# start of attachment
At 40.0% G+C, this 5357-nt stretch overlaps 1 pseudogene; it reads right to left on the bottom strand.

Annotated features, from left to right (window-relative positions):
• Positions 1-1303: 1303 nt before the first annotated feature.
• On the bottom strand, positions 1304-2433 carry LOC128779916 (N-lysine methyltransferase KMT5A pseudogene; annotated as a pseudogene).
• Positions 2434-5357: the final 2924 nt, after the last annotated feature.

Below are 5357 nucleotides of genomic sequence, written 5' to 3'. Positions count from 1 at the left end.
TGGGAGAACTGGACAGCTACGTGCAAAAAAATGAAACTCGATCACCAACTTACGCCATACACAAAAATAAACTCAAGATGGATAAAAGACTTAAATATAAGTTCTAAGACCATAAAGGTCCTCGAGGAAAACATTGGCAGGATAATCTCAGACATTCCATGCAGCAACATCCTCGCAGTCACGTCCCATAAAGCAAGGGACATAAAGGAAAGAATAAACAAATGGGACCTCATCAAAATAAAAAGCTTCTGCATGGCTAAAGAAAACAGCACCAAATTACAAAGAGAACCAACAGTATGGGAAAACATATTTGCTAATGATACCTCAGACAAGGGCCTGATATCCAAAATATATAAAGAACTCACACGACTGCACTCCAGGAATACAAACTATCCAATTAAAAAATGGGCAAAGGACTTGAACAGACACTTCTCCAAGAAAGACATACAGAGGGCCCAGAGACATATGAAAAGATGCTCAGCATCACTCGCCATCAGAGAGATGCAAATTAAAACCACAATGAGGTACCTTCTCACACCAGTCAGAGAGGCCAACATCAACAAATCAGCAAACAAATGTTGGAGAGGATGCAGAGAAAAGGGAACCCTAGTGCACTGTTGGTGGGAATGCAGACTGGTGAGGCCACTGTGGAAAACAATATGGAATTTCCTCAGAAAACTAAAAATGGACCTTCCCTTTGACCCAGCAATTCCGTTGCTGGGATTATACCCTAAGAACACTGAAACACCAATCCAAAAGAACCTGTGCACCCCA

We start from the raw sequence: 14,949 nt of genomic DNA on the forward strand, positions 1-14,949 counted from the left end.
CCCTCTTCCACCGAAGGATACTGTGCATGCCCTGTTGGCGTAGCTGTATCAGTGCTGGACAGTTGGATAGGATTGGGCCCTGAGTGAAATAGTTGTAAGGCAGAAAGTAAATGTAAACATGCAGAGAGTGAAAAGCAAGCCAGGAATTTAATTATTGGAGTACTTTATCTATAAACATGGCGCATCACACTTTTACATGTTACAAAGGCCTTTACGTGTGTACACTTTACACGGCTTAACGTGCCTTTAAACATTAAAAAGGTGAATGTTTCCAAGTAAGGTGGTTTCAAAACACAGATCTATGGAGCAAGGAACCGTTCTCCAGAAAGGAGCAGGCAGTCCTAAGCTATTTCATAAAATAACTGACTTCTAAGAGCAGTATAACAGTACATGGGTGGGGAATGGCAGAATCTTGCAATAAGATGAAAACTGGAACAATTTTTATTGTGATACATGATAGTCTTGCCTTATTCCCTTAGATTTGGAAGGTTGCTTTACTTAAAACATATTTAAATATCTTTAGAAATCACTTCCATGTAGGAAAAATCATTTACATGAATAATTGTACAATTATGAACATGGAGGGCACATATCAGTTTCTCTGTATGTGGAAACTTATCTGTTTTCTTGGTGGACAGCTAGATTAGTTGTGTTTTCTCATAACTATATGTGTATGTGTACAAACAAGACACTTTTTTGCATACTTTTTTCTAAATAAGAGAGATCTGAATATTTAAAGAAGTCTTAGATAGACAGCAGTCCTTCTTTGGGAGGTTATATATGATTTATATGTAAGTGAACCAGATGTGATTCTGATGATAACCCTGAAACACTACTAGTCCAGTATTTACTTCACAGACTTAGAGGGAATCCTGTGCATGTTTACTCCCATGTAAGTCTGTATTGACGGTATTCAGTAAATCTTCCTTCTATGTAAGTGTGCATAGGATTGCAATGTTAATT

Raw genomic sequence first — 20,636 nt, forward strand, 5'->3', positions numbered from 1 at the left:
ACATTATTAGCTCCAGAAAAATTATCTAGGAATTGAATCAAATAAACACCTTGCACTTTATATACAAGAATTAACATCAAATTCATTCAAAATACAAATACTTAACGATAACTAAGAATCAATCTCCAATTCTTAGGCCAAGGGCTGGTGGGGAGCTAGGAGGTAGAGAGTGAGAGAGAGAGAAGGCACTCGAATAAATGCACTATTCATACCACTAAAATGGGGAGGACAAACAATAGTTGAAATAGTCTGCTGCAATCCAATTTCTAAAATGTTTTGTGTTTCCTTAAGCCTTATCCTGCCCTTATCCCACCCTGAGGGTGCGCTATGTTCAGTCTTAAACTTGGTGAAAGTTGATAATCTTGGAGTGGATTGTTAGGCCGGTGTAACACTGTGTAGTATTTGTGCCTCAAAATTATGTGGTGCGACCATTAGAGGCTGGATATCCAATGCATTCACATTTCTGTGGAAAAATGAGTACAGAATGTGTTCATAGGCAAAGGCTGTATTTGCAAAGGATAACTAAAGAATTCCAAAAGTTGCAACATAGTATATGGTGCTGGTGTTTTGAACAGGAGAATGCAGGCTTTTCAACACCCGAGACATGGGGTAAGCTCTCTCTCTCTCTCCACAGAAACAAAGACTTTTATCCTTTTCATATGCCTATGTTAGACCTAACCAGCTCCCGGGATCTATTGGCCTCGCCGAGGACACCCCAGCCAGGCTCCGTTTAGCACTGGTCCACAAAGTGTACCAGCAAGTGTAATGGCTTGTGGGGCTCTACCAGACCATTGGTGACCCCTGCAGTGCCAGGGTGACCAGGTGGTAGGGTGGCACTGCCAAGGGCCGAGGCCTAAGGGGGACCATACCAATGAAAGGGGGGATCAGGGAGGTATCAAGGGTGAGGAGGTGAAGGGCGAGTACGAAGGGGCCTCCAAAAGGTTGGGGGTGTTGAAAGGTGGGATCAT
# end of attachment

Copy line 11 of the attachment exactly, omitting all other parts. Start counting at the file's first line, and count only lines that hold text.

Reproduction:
ACATTATTAGCTCCAGAAAAATTATCTAGGAATTGAATCAAATAAACACCTTGCACTTTATATACAAGAATTAACATCAAATTCATTCAAAATACAAATACTTAACGATAACTAAGAATCAATCTCCAATTCTTAGGCCAAGGGCTGGTGGGGAGCTAGGAGGTAGAGAGTGAGAGAGAGAGAAGGCACTCGAATAAATGCACTATTCATACCACTAAAATGGGGAGGACAAACAATAGTTGAAATAGTCTGCTGCAATCCAATTTCTAAAATGTTTTGTGTTTCCTTAAGCCTTATCCTGCCCTTATCCCACCCTGAGGGTGCGCTATGTTCAGTCTTAAACTTGGTGAAAGTTGATAATCTTGGAGTGGATTGTTAGGCCGGTGTAACACTGTGTAGTATTTGTGCCTCAAAATTATGTGGTGCGACCATTAGAGGCTGGATATCCAATGCATTCACATTTCTGTGGAAAAATGAGTACAGAATGTGTTCATAGGCAAAGGCTGTATTTGCAAAGGATAACTAAAGAATTCCAAAAGTTGCAACATAGTATATGGTGCTGGTGTTTTGAACAGGAGAATGCAGGCTTTTCAACACCCGAGACATGGGGTAAGCTCTCTCTCTCTCTCCACAGAAACAAAGACTTTTATCCTTTTCATATGCCTATGTTAGACCTAACCAGCTCCCGGGATCTATTGGCCTCGCCGAGGACACCCCAGCCAGGCTCCGTTTAGCACTGGTCCACAAAGTGTACCAGCAAGTGTAATGGCTTGTGGGGCTCTACCAGACCATTGGTGACCCCTGCAGTGCCAGGGTGACCAGGTGGTAGGGTGGCACTGCCAAGGGCCGAGGCCTAAGGGGGACCATACCAATGAAAGGGGGGATCAGGGAGGTATCAAGGGTGAGGAGGTGAAGGGCGAGTACGAAGGGGCCTCCAAAAGGTTGGGGGTGTTGAAAGGTGGGATCAT